Covered with vegetation
Besides this analysis of the urban setting, other aspects should also be highlighted. As the house is intended for the top end of the market, it needed an innovative and eye-catching look. The constantly-changing façade - influenced by the changing seasons - was a detail that was greatly valued by the investor, the Lisbon-based firm BWA-Buildings With Art. This sensory aspect, along with the practical environmental advantages of having an entire façade covered with vegetation, was crucial in devising the final solution. From a climatic point of view, a number of positive aspects can be pointed out: this green façade absorbs CO2 (thus helping to reduce CO2 levels), improves air quality, and works as a natural layer of insulation for both temperature and noise.
The sustainable character of the project was the aspect most valued by the general media. There can be no doubt that one of the main objectives of the proposal was to challenge the trend of huge-scale construction in our cities with a clear lack of vegetation and green spaces. Nevertheless, there is more to this four-storey house than its sustainable and green character.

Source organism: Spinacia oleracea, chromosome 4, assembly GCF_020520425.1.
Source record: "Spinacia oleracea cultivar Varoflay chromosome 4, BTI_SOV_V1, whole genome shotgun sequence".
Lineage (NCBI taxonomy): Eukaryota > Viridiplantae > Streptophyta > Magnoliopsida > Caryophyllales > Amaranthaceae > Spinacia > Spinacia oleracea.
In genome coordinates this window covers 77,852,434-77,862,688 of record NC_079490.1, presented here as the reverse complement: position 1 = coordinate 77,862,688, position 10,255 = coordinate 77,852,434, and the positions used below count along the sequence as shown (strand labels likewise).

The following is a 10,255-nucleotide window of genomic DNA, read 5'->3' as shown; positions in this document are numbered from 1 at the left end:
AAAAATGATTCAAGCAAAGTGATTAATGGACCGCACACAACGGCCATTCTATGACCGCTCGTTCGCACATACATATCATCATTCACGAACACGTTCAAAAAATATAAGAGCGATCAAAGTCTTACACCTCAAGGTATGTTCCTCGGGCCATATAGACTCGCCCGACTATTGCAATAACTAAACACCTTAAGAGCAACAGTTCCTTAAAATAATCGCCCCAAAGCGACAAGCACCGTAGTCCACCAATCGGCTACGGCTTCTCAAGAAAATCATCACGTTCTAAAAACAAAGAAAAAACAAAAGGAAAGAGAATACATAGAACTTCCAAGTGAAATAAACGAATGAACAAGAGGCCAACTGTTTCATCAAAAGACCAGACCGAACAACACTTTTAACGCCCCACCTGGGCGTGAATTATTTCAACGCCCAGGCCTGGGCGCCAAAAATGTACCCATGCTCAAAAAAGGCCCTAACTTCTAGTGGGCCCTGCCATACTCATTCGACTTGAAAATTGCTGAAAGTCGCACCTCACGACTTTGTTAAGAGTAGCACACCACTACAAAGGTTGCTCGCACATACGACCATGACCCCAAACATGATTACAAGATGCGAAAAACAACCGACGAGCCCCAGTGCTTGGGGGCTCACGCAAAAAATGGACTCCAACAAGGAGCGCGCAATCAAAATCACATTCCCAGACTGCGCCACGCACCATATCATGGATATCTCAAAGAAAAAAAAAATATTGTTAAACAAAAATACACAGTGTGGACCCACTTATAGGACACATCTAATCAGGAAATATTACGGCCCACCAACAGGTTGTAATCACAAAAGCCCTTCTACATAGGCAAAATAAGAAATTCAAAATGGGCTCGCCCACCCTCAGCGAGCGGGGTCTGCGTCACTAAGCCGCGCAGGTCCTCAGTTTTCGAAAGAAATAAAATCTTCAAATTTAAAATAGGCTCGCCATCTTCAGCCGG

The main volume of the house was detached from the neighbouring lateral façade in order to create the entrance and the full-height glazed courtyard that serves the dwelling. This glazed narrow courtyard acts as a skylight and creates a vertical link through the house, acting as its central core. A staircase is situated immediately inside the entrance, leading up to the rooftop and connecting all the floors.